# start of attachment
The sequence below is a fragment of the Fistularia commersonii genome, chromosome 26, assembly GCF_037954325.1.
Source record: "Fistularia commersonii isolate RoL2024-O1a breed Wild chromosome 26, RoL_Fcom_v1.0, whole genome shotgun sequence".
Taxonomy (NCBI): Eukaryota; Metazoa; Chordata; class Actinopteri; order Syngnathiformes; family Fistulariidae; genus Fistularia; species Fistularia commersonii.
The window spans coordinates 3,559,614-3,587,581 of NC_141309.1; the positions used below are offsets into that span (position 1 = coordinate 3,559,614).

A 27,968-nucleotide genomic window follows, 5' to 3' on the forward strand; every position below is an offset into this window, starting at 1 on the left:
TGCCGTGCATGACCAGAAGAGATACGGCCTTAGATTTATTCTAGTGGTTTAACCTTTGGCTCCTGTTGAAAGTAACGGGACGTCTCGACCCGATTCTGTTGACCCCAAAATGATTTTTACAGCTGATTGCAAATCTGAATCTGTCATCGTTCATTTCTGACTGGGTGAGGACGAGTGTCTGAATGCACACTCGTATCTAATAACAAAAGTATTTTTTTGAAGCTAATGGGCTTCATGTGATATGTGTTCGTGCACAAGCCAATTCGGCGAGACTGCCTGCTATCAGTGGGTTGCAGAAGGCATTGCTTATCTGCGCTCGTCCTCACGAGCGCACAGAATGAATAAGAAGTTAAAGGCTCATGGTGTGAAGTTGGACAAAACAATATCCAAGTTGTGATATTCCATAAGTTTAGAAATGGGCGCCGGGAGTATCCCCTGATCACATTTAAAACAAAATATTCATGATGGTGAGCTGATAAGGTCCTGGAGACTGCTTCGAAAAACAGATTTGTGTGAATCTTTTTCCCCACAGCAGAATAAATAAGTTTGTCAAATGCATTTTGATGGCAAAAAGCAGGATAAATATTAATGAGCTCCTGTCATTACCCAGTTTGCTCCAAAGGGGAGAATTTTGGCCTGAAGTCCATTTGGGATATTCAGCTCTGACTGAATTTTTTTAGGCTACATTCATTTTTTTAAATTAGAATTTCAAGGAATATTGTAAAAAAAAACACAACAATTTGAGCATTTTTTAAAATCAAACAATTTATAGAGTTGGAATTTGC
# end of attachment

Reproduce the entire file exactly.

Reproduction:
The sequence below is a fragment of the Fistularia commersonii genome, chromosome 26, assembly GCF_037954325.1.
Source record: "Fistularia commersonii isolate RoL2024-O1a breed Wild chromosome 26, RoL_Fcom_v1.0, whole genome shotgun sequence".
Taxonomy (NCBI): Eukaryota; Metazoa; Chordata; class Actinopteri; order Syngnathiformes; family Fistulariidae; genus Fistularia; species Fistularia commersonii.
The window spans coordinates 3,559,614-3,587,581 of NC_141309.1; the positions used below are offsets into that span (position 1 = coordinate 3,559,614).

A 27,968-nucleotide genomic window follows, 5' to 3' on the forward strand; every position below is an offset into this window, starting at 1 on the left:
TGCCGTGCATGACCAGAAGAGATACGGCCTTAGATTTATTCTAGTGGTTTAACCTTTGGCTCCTGTTGAAAGTAACGGGACGTCTCGACCCGATTCTGTTGACCCCAAAATGATTTTTACAGCTGATTGCAAATCTGAATCTGTCATCGTTCATTTCTGACTGGGTGAGGACGAGTGTCTGAATGCACACTCGTATCTAATAACAAAAGTATTTTTTTGAAGCTAATGGGCTTCATGTGATATGTGTTCGTGCACAAGCCAATTCGGCGAGACTGCCTGCTATCAGTGGGTTGCAGAAGGCATTGCTTATCTGCGCTCGTCCTCACGAGCGCACAGAATGAATAAGAAGTTAAAGGCTCATGGTGTGAAGTTGGACAAAACAATATCCAAGTTGTGATATTCCATAAGTTTAGAAATGGGCGCCGGGAGTATCCCCTGATCACATTTAAAACAAAATATTCATGATGGTGAGCTGATAAGGTCCTGGAGACTGCTTCGAAAAACAGATTTGTGTGAATCTTTTTCCCCACAGCAGAATAAATAAGTTTGTCAAATGCATTTTGATGGCAAAAAGCAGGATAAATATTAATGAGCTCCTGTCATTACCCAGTTTGCTCCAAAGGGGAGAATTTTGGCCTGAAGTCCATTTGGGATATTCAGCTCTGACTGAATTTTTTTAGGCTACATTCATTTTTTTAAATTAGAATTTCAAGGAATATTGTAAAAAAAAACACAACAATTTGAGCATTTTTTAAAATCAAACAATTTATAGAGTTGGAATTTGC